Early ripples from 2nd Circuit decision on tolling statute of repose

By Alison Frankel
July 23, 2013

Three weeks ago, the 2nd Circuit Court of Appeals ruled in a case called In re IndyMac Mortgage-Backed Securities Litigation that the filing of a class action does not stop the clock on the three-year time bar for federal securities claims. According to the appeals court, the U.S. Supreme Court’s famous 1974 ruling in American Pipe v. Utah, which said that the statute of limitations can be tolled by the filing of a class action, does not apply to the statute of repose because that absolute time bar gives defendants substantive rights that cannot be abridged. The 2nd Circuit’s decision, as I’ve reported, was at odds with a 13-year-old ruling from the 10th Circuit, which found in Joseph v. Q.T. Wiles that a pending class action tolls the statute of repose as well as the statute of limitations.

When plaintiffs lawyers on the losing side of the 2nd Circuit’s IndyMac decision ask the Supreme Court to take their case (as I’m pretty sure they will), they might want to point to a just-released exchange of letters in a securities class action against Transocean in federal court in Manhattan. Transocean and the Georgia pension fund suing it over allegedly false statements in a 2007 proxy filing are fighting over whether the 2nd Circuit’s ruling disposes of the fund’s claims. That, of course, is of great interest to them. But of more general significance is that tolling of the statute of repose has so quickly shown itself to be an issue, even outside the context of mortgage-backed securities litigation. The broader the impact of the ruling, the likelier it is to be reviewed by the Supreme Court.

In the Transocean case, the statute of repose reared its head when the original lead plaintiff in the securities class action was dismissed for lack of standing. That plaintiff, a union pension fund, filed a class action making claims based on the Transocean proxy in September 2010, three days before the three-year anniversary of the proxy filing date in 2007. The DeKalb County Pension Fund made its first appearance in the union fund’s class action in December 2010, when its lawyers at Scott + Scott moved for DeKalb’s appointment as lead plaintiff. In March 2012, the union fund was tossed from the case, leaving DeKalb as the only remaining name plaintiff.

Transocean’s lawyers at Munger, Tolles & Olson and Allen & Overy claimed that the three-year statute of repose had expired before DeKalb showed up in the case. Last October, with In re IndyMac pending at the 2nd Circuit, they asked for a stay of the securities class action until the appeals court determined whether American Pipe tolling applied to the statute of repose. DeKalb, which had already survived two defense dismissal motions and was understandably eager to start discovery, opposed the stay. The fund argued, among other things, that its claims dated back to the union fund’s filing because it was a member of the class from the beginning. Swapping one name plaintiff for another, DeKalb said, isn’t the same thing as filing a new suit, so the 2nd Circuit’s consideration of American Pipe tolling wouldn’t be dispositive.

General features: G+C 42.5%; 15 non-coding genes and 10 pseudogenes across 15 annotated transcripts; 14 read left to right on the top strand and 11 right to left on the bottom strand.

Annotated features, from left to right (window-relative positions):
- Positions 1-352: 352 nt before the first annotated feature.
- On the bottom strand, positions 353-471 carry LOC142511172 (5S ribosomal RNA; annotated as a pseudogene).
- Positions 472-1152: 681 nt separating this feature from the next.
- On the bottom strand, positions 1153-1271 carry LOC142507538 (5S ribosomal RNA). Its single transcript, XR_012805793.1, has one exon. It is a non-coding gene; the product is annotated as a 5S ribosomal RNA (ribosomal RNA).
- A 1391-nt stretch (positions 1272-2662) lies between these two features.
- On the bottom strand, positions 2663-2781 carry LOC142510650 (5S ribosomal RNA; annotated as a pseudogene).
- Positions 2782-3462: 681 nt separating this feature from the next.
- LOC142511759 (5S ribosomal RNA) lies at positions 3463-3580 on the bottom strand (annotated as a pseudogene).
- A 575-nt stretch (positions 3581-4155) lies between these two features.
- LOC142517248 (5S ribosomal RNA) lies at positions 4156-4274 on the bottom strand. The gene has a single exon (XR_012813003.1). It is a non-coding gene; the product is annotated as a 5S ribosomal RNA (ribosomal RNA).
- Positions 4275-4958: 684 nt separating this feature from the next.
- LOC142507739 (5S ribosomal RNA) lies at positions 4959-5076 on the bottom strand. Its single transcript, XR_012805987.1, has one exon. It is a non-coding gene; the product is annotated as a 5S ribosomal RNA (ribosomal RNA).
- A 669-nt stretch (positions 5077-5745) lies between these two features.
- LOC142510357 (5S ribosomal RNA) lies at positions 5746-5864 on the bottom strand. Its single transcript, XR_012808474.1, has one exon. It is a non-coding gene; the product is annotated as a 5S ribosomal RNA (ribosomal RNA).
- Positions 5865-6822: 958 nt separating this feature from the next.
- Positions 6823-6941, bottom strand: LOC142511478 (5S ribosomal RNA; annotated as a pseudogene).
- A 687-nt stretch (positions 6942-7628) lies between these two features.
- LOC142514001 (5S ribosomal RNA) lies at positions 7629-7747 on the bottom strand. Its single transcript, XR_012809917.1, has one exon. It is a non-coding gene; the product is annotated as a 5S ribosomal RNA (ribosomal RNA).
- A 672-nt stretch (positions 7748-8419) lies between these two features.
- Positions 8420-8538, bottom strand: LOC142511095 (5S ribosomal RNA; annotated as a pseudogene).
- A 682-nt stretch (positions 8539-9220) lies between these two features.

The case was stayed over DeKalb’s objections. “Were the 2nd Circuit to adopt (Transocean’s) position that an action is not considered ‘commenced’ for American Pipe tolling purposes until it is brought by a party with standing, plaintiff’s claims would be subject to dismissal as a matter of law because no party with standing filed a complaint in this action until after the statute of repose had run,” U.S. District Judge Laura Taylor Swain wrote at the time.

Transocean certainly believes that’s what the 2nd Circuit held. On July 16, its counsel sent a letter to Chief U.S. District Judge Lorna Schofield, who recently took over the case. Transocean said it had asked DeKalb’s lawyers to dismiss the class action in light of the 2nd Circuit’s IndyMac decision, but DeKalb had refused. It asked Judge Schofield to lift the stay and allow the company to file a new motion to dismiss on timeliness grounds. (The letter was dated July 16 but was only made public on the court docket on Monday.)

In DeKalb’s response, its lawyers argued that the fund’s claims were filed in time: Under the Exchange Act provision for claims based on proxy misrepresentations, the fund said, the statute of repose begins on the date of accrual, not the date of the proxy. In this case, according to the fund, the statute of repose was triggered by the 2010 Deepwater Horizon disaster, which led to a federal investigation that allegedly disproved representations in Transocean’s 2007 proxy.

Judge Schofield lifted the stay and ordered a hearing for Aug. 2. So one way or another, we’ll get some interpretation of the 2nd Circuit’s ruling. (In the only other case in which it has so far been an issue, according to Westlaw, U.S. District Judge Victor Marrero refused to reconsider a ruling permitting an investor to proceed with fraud and breach of duty claims against Ezra Merkin, finding that the statute of repose isn’t at issue in the suit.) Resolving the circuit split, however, will take a higher authority.

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